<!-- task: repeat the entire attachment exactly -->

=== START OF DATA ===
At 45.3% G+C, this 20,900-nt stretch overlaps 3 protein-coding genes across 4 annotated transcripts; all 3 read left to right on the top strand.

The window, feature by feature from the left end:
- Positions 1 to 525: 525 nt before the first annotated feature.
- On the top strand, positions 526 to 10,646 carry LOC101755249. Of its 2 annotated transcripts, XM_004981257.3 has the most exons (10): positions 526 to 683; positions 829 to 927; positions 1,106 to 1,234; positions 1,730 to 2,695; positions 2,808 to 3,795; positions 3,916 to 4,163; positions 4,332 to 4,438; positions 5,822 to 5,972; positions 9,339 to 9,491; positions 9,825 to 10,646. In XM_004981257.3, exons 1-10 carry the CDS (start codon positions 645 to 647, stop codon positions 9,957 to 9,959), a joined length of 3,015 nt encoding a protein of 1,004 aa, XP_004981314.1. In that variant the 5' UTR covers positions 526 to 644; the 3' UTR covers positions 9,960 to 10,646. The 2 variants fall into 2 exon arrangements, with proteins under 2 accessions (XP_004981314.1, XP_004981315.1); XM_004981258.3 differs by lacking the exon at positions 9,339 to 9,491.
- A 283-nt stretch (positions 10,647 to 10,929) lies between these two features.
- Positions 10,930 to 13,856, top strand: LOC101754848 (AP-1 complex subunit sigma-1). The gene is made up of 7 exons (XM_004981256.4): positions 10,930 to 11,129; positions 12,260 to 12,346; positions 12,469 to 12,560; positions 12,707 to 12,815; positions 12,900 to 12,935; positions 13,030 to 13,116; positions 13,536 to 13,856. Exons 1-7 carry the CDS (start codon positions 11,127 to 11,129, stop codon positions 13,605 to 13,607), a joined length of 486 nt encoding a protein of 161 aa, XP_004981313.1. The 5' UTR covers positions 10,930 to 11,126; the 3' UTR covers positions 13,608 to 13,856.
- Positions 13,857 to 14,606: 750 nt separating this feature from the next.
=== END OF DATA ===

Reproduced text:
At 45.3% G+C, this 20,900-nt stretch overlaps 3 protein-coding genes across 4 annotated transcripts; all 3 read left to right on the top strand.

The window, feature by feature from the left end:
- Positions 1 to 525: 525 nt before the first annotated feature.
- On the top strand, positions 526 to 10,646 carry LOC101755249. Of its 2 annotated transcripts, XM_004981257.3 has the most exons (10): positions 526 to 683; positions 829 to 927; positions 1,106 to 1,234; positions 1,730 to 2,695; positions 2,808 to 3,795; positions 3,916 to 4,163; positions 4,332 to 4,438; positions 5,822 to 5,972; positions 9,339 to 9,491; positions 9,825 to 10,646. In XM_004981257.3, exons 1-10 carry the CDS (start codon positions 645 to 647, stop codon positions 9,957 to 9,959), a joined length of 3,015 nt encoding a protein of 1,004 aa, XP_004981314.1. In that variant the 5' UTR covers positions 526 to 644; the 3' UTR covers positions 9,960 to 10,646. The 2 variants fall into 2 exon arrangements, with proteins under 2 accessions (XP_004981314.1, XP_004981315.1); XM_004981258.3 differs by lacking the exon at positions 9,339 to 9,491.
- A 283-nt stretch (positions 10,647 to 10,929) lies between these two features.
- Positions 10,930 to 13,856, top strand: LOC101754848 (AP-1 complex subunit sigma-1). The gene is made up of 7 exons (XM_004981256.4): positions 10,930 to 11,129; positions 12,260 to 12,346; positions 12,469 to 12,560; positions 12,707 to 12,815; positions 12,900 to 12,935; positions 13,030 to 13,116; positions 13,536 to 13,856. Exons 1-7 carry the CDS (start codon positions 11,127 to 11,129, stop codon positions 13,605 to 13,607), a joined length of 486 nt encoding a protein of 161 aa, XP_004981313.1. The 5' UTR covers positions 10,930 to 11,126; the 3' UTR covers positions 13,608 to 13,856.
- Positions 13,857 to 14,606: 750 nt separating this feature from the next.